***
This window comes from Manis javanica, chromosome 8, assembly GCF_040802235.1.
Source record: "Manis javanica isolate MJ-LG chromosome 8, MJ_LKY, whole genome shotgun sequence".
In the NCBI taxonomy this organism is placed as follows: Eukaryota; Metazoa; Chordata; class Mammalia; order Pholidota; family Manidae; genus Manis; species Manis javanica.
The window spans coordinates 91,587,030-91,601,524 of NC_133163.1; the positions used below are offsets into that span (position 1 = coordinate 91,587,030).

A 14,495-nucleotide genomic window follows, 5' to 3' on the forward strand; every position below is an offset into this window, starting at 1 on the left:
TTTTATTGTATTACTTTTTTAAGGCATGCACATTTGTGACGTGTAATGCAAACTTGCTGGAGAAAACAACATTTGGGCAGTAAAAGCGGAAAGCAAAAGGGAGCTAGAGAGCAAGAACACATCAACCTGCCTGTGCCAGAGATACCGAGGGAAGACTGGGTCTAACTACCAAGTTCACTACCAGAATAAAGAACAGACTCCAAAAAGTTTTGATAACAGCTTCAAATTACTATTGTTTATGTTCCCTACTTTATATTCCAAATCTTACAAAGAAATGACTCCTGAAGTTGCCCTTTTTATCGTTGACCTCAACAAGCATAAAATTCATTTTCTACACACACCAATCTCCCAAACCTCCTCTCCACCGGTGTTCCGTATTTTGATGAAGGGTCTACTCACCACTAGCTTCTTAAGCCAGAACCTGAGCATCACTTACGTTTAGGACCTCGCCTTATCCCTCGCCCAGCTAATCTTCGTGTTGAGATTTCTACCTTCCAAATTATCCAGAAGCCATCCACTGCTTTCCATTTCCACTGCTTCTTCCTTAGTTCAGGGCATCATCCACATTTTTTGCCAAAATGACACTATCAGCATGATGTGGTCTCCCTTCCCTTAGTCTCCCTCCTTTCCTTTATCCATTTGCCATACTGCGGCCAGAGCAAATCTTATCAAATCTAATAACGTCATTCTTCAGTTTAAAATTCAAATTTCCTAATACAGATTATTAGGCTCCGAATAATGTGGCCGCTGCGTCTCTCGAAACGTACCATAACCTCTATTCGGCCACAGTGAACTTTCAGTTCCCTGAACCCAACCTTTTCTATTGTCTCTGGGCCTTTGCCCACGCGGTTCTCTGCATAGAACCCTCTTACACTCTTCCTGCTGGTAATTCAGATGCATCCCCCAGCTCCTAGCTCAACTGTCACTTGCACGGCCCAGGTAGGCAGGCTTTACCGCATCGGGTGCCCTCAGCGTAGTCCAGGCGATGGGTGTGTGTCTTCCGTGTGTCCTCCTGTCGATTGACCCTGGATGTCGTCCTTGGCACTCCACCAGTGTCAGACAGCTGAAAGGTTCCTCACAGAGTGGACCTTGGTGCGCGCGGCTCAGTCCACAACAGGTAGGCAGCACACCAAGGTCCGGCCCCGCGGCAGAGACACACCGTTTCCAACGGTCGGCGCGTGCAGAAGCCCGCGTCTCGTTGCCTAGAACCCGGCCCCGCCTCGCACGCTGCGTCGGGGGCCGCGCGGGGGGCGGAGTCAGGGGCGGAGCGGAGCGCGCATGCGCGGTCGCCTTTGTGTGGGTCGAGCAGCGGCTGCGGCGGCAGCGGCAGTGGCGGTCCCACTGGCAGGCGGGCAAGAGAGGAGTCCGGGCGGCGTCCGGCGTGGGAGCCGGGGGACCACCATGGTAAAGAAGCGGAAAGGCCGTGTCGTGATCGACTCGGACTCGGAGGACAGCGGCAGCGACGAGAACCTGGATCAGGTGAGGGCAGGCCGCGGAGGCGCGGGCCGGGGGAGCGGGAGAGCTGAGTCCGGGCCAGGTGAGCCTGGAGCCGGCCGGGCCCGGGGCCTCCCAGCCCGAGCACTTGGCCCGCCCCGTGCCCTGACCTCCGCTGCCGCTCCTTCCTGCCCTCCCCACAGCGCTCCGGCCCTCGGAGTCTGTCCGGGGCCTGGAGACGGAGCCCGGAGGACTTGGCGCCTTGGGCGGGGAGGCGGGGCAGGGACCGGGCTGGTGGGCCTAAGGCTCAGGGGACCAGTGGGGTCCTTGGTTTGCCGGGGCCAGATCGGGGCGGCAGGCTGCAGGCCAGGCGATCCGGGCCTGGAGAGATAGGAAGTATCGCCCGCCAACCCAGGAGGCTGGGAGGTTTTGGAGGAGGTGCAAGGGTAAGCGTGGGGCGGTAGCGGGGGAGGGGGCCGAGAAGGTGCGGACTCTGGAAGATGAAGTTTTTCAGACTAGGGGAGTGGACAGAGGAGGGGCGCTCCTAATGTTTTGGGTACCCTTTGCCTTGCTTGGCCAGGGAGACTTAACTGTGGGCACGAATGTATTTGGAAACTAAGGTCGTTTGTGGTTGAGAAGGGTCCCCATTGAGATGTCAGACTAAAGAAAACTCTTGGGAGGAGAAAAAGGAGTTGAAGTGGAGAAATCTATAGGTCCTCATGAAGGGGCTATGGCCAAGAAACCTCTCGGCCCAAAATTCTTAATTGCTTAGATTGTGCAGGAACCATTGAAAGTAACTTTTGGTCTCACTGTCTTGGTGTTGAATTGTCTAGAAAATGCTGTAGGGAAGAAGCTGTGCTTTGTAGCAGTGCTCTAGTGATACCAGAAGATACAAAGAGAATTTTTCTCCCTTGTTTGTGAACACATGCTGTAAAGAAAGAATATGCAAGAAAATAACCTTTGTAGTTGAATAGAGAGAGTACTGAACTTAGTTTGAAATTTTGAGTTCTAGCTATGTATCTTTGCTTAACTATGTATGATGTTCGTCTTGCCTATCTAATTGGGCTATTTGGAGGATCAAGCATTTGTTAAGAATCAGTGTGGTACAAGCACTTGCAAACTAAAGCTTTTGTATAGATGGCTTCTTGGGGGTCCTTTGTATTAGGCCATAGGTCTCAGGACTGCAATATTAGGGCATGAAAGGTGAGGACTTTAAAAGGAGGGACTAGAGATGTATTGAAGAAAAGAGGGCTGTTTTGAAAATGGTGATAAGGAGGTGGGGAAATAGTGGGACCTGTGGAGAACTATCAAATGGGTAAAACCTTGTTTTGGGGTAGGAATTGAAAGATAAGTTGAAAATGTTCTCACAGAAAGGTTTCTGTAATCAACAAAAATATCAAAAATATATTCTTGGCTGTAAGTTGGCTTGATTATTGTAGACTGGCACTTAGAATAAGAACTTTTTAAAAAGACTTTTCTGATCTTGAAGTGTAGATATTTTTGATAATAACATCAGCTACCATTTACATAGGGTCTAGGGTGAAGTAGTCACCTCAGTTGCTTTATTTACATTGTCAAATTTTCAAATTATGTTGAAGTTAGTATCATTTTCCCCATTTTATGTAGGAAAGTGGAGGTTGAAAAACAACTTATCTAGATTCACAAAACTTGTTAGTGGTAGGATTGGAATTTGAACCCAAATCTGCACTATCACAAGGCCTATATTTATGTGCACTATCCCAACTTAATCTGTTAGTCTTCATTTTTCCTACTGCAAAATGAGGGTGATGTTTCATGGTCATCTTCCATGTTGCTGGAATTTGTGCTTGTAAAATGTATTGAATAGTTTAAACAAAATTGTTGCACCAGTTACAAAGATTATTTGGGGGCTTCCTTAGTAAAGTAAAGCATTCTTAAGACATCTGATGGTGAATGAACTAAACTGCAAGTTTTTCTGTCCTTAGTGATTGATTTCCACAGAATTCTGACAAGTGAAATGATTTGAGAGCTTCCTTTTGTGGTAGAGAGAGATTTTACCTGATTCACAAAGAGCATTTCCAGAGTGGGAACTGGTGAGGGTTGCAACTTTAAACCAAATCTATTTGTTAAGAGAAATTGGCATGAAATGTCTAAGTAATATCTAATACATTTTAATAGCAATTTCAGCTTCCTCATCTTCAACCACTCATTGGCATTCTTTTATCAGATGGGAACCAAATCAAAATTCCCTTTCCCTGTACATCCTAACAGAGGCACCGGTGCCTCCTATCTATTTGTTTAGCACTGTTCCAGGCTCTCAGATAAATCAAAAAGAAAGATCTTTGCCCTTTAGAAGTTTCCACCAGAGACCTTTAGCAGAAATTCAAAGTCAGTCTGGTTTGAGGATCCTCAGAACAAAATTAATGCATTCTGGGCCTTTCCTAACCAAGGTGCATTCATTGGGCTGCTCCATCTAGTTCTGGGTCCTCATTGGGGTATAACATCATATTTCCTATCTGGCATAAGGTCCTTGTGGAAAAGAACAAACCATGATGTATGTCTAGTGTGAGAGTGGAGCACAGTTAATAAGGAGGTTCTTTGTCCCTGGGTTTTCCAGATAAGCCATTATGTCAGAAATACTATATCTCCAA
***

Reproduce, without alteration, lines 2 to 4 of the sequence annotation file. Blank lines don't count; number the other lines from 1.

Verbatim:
Source record: "Manis javanica isolate MJ-LG chromosome 8, MJ_LKY, whole genome shotgun sequence".
In the NCBI taxonomy this organism is placed as follows: Eukaryota; Metazoa; Chordata; class Mammalia; order Pholidota; family Manidae; genus Manis; species Manis javanica.
The window spans coordinates 91,587,030-91,601,524 of NC_133163.1; the positions used below are offsets into that span (position 1 = coordinate 91,587,030).